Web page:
The Mindful Journalist

By Steed Dropout
Sept. 11, 2016

Photo by Ted Friedman


Any journalist worth his weight in dry-salami will tell you that “mindfulness” is over-rated.

This, an unavoidable conclusion, after a recent media-blitz recommending mindfulness for what ails the common man.

It is difficult to quarrel with the basic truths of mindfulness. Its opposites— distractedness, inattention—are unlikely to catch-on. Mindlessness would be a hard sell.

Mindfulness is here to stay. Like hearsay.
Like centeredness. Like the here and now.

Numerous occupations rely on mindfulness: stunt-man, brain-surgeon, juggler, magician, chef, railroad engineer, airplane pilot, policeman/soldier.


If ever there was a field where mindfulness mattered, photo-journalism is it. The crucial seconds which tell a news story cannot be missed. That takes mindfulness.

Yet, Journalist and Photo-journalist rank high in adult-attention deficit disorder (AADD). Berkeley Reporter’s own attention deficits preclude a mindful account of why people with attention problems are attracted to journalism.

The diary of a journalist, if one could sit still long enough to keep one, would be filled with details. Layers upon layers of details. How can some one with AADD possibly attend to such details—the journalist’s stock-and-trade?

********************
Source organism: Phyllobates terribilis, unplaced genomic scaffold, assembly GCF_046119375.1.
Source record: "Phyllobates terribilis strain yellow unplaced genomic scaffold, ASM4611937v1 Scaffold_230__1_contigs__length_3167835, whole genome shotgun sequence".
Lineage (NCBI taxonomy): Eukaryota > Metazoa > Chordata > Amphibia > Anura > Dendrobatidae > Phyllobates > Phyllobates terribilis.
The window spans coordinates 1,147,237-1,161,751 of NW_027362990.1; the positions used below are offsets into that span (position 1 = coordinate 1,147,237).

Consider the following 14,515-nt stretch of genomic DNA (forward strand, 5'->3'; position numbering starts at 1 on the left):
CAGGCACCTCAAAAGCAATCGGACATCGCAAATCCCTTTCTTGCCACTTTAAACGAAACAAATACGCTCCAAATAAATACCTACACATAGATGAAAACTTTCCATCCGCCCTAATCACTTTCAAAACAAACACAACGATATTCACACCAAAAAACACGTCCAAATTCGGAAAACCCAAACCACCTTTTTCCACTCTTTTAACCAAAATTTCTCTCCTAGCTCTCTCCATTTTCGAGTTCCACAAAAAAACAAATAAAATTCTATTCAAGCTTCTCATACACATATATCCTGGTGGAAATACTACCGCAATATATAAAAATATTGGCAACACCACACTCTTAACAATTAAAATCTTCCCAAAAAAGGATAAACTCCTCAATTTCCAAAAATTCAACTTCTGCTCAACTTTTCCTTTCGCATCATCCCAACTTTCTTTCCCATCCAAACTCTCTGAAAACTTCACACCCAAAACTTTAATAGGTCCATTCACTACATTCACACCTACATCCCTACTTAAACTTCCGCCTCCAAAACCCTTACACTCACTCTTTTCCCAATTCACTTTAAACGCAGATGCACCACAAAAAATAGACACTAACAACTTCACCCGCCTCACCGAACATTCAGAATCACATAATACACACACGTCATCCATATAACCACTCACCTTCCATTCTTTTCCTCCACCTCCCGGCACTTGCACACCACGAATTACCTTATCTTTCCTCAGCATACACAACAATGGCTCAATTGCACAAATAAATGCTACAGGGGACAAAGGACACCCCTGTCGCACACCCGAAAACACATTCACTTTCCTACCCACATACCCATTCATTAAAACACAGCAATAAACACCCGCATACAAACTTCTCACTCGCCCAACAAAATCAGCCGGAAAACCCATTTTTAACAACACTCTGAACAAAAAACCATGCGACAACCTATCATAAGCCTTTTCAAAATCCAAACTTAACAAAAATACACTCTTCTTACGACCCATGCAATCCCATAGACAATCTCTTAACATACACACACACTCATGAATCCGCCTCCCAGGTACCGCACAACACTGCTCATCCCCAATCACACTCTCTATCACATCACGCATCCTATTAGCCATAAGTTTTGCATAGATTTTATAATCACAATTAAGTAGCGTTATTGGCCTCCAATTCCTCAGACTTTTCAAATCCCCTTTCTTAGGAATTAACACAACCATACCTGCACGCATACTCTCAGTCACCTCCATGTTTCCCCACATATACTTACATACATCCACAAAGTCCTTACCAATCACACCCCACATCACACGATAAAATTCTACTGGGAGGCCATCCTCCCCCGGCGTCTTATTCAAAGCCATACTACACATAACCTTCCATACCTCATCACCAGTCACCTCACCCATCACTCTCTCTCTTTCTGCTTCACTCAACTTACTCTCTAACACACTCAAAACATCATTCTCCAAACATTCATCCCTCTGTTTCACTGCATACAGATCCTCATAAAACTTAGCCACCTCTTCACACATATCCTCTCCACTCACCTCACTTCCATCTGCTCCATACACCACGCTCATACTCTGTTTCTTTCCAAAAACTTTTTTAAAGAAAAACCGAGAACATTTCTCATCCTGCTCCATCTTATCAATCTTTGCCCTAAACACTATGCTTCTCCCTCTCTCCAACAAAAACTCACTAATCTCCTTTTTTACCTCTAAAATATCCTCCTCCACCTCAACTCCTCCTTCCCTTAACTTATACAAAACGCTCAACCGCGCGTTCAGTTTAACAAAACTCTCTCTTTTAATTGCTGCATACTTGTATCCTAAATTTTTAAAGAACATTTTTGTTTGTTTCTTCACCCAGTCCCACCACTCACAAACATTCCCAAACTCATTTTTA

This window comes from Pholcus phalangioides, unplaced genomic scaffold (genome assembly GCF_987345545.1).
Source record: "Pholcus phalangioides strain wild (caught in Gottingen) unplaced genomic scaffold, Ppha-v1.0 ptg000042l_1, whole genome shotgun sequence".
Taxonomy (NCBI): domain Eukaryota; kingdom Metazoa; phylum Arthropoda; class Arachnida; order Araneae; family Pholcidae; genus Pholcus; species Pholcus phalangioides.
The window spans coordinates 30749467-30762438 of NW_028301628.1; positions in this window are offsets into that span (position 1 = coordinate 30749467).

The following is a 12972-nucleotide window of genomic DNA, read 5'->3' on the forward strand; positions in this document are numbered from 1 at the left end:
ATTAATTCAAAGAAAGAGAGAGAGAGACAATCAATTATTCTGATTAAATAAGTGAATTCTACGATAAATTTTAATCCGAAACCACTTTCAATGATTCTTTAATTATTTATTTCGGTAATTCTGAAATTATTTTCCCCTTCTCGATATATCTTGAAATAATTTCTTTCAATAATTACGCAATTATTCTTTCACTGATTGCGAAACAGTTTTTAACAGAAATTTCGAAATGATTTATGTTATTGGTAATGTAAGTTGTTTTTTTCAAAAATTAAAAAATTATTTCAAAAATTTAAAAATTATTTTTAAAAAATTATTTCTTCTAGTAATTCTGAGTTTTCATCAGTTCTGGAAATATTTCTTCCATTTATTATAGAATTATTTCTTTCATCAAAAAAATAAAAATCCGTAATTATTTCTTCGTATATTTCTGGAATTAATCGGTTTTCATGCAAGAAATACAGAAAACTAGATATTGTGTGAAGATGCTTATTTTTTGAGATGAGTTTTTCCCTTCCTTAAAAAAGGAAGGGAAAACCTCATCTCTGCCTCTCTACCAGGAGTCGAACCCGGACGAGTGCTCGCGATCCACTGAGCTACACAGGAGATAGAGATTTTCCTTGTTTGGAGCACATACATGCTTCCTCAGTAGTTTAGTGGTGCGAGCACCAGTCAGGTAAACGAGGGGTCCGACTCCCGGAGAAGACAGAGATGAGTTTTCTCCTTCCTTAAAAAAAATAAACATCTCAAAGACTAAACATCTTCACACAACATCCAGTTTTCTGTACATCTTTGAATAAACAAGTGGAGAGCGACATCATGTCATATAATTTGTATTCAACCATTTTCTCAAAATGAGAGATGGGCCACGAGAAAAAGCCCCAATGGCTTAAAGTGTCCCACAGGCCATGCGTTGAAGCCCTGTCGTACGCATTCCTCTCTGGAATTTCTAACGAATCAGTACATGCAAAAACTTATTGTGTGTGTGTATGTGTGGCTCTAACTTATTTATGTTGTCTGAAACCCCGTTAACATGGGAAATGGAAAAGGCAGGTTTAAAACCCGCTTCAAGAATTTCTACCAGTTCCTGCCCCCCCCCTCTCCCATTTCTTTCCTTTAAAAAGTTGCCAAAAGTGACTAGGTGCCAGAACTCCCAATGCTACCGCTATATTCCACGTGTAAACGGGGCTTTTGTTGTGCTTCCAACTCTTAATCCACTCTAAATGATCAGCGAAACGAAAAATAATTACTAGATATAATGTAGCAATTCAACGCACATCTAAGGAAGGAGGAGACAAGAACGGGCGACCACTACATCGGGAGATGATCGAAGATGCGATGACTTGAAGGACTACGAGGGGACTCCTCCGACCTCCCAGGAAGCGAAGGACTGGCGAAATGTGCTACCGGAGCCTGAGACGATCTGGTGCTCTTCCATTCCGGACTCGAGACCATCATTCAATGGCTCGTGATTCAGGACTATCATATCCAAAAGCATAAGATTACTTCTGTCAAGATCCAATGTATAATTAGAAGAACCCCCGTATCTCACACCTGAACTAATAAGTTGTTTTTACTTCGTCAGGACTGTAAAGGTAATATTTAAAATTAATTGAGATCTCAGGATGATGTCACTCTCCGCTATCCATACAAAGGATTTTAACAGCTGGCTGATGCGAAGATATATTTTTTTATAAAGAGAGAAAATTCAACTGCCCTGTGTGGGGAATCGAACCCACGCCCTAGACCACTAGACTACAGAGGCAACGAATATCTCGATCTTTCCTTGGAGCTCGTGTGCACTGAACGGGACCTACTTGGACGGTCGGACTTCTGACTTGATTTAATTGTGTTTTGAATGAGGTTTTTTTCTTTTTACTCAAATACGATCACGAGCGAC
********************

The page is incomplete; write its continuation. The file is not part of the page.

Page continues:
Perhaps it’s despite AADD that journalists persevere. Perhaps attention deficit journalists must work harder, just as a stammerer must work harder to be a great orator.

The attention-deficit journalist peels away layers of facts to reveal more facts, then more facts to support those further facts.

It’s not just who, what, where, when, and why; but according to and reportedly, as well.


A recent Berkeley Reporter piece covered a save-the-trees event in the community room of a seniors community nestled in a forest near Cal’s Strawberry Canyon.

To make a point, the speaker raised a bottle of Monsanto’s Roundup, an insecticide, to his lips and pretended to guzzle it before shocked listeners, yelled, “No. No. Don’t do it.”

The mindful journalist must note that Monsanto’s insecticide has been widely used since 1974, although damage law suites are still before the courts.

The history of the controversy would have to traced. To be traced, the history would have to be understood.

More details for the attention-challenged journalist.

Only a chemist could, possibly, understand research relevant to the safety of Monsanto poison. Still, the mindful journalist must make sense of it.


It is unfortunate when the mindful journalist’s attention deficits kick in and he must race to the end of his piece.

Tree-saver tries to drink “Monsanto Poison.” But poison to whom?

The mindful journalist blunders on, deficits be damned.

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